I normally have a lot of respect for Brandon LeBlanc as I have read almost all of his Windows Blog posts. This article though about “Windows on Netbook PCs": A Year in Review” acts almost as though the netbook battle has already been won. He write as thought the netbook market is not going to change anymore! First off congrats to Microsoft on going from 10% to 96% in netbooks (what country is my only question here). You managed to go from underdog to top dog… or so you think. One major threat to Microsoft in the netbook market is completely ignored. Yes, I know its an year in review article but from the wording they sound ready for everything… except as normal from Microsoft they are ignoring the idea of new netbooks.
When netbooks first came out this was the reason Microsoft started at 10%. Microsoft was betting everything on Windows Vista at the time and any of the original netbooks needed a SD card filled with Windows in order to run it. It took Microsoft a whole year to get to the top in netbooks and personally I think they killed one of my favorite part of netbooks! The SSD! For me a real netbook must have a SSD as to be truly as portable as a netbook promises you cannot have a spinning disc in your netbook. Of course cheap SSD’s could not fit even the slimmer Windows XP so real netbooks tend to do two things. Either they ran Linux or they ran Windows XP off a SD drive or a only allowed for minimal storage.
Now why do I bring up my idea of a real netbook? Well it is because ARM is looking to revitalize this segment of the netbook market not just by using SSDs but also by making netbooks SMALLER. And I am not talking screen sizes I am talking thickness and weight the real important factor. But why does Microsoft ignore these great advancements shouldn’t they be talking about this (no articles from Microsoft even talk about Windows on ARM). One simple fact. Full versions of Windows don’t run on the ARM architecture. Is Microsoft going to be able to play catch up here? Sure Microsoft’s Windows Mobile works on it but who would want a 10-inch cell phone? So far Microsoft seems to be missing the boat.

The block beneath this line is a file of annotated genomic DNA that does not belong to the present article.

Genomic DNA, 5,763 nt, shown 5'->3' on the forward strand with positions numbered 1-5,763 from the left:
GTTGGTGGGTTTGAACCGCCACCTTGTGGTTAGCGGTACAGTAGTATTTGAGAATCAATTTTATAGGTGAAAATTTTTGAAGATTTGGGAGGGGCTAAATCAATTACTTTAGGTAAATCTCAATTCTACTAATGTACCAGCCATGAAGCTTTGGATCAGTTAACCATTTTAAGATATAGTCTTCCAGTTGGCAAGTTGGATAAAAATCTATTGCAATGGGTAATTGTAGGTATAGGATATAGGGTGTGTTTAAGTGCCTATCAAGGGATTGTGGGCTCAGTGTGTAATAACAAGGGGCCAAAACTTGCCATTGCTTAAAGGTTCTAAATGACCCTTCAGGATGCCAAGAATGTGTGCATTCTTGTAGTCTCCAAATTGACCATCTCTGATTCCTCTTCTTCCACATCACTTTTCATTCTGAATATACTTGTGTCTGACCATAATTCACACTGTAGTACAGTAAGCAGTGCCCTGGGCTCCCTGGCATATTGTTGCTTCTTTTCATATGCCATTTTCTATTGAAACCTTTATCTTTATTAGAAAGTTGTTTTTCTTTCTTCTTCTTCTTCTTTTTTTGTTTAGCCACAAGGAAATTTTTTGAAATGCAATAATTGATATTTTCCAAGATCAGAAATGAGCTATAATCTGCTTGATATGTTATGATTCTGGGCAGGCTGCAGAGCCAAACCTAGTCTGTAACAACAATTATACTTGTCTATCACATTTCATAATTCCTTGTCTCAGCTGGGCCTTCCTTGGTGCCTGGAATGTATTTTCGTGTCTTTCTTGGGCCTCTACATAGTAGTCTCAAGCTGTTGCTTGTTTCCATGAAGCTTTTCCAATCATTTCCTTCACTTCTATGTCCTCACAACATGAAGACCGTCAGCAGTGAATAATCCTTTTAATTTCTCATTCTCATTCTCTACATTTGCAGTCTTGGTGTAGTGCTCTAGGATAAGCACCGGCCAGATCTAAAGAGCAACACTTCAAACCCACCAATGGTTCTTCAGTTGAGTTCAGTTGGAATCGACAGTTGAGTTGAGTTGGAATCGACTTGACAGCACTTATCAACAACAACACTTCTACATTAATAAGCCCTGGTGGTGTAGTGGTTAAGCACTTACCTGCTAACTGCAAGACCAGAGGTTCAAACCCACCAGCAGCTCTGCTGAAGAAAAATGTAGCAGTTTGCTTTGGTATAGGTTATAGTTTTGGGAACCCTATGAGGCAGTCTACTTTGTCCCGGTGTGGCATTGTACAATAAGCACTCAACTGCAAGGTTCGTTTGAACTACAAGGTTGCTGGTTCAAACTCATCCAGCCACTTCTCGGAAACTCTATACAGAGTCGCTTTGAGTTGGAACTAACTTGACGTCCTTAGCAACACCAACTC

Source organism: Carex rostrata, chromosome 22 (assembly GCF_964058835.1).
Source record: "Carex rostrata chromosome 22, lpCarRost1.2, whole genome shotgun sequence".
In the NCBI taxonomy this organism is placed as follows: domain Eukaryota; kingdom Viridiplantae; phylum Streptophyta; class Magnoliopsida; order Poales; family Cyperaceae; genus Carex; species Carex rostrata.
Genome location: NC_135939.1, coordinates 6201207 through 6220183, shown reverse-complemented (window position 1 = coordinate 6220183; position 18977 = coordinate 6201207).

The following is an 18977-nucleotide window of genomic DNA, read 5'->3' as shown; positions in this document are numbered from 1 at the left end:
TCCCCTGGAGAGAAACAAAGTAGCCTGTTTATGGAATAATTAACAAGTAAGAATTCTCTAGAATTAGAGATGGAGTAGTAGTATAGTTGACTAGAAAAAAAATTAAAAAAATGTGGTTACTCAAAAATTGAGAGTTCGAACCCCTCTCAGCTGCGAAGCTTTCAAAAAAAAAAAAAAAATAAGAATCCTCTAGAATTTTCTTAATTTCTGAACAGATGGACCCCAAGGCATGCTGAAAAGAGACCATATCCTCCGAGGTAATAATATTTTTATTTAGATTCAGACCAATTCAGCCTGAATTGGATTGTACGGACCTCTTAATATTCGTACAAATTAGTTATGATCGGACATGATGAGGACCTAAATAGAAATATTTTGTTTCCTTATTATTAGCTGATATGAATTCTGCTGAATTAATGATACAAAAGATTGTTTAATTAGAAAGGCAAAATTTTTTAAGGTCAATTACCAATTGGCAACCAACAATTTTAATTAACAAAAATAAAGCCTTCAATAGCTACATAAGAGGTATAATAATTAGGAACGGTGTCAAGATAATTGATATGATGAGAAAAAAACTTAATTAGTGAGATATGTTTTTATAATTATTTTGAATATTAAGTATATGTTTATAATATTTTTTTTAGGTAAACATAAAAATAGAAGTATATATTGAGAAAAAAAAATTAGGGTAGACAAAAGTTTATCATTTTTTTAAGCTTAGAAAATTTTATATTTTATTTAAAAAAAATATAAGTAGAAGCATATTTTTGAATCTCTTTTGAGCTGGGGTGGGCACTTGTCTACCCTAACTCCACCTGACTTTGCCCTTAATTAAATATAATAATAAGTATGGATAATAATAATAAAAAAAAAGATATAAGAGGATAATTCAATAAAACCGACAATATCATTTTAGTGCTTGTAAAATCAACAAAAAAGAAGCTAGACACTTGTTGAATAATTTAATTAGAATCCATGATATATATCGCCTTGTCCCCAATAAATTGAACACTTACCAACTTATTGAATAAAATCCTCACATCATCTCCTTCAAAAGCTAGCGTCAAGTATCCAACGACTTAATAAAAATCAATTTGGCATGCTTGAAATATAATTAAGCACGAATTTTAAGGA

Now lets go back to this article which claims victory by numerous areas even though the netbook win so far has been over mindshare more then actual usefulness.
First, Brian talks about configuration saying “There’s a wizard to help with just about anything, so you’ll never need to go to the command line and manually configure things.” Now what exactly is a consumer setting up on a netbook that would need command line access in say Linux? Last I checked a netbook came fully loaded with all the drivers it would need and all apps in Linux these days have simple wizards as well. So chock down one FUD line.
Second, the argument of we got the mindshare so we win. Ok I will give you that argument. Sure everyone knows someone that can fix a Windows computer. You can claim that point.
Third, its easy to stay up to date with releases and updates. If you read the comments of the article Jonathan Rothwell does a very good job of dispelling this myth and I will try now to do the same. Last I checked every Linux distro I know does auto updates. As for predicable updates I know that this is a blessing to IT departments but allows for those wishing to exploit flaws to wait until the day after patches go out to release new viruses or utilize newly found holes in the system. As for releases well last I checked Microsoft releases whenever they feel like it. Most distros do a 6month or some other standard amount of time between releases.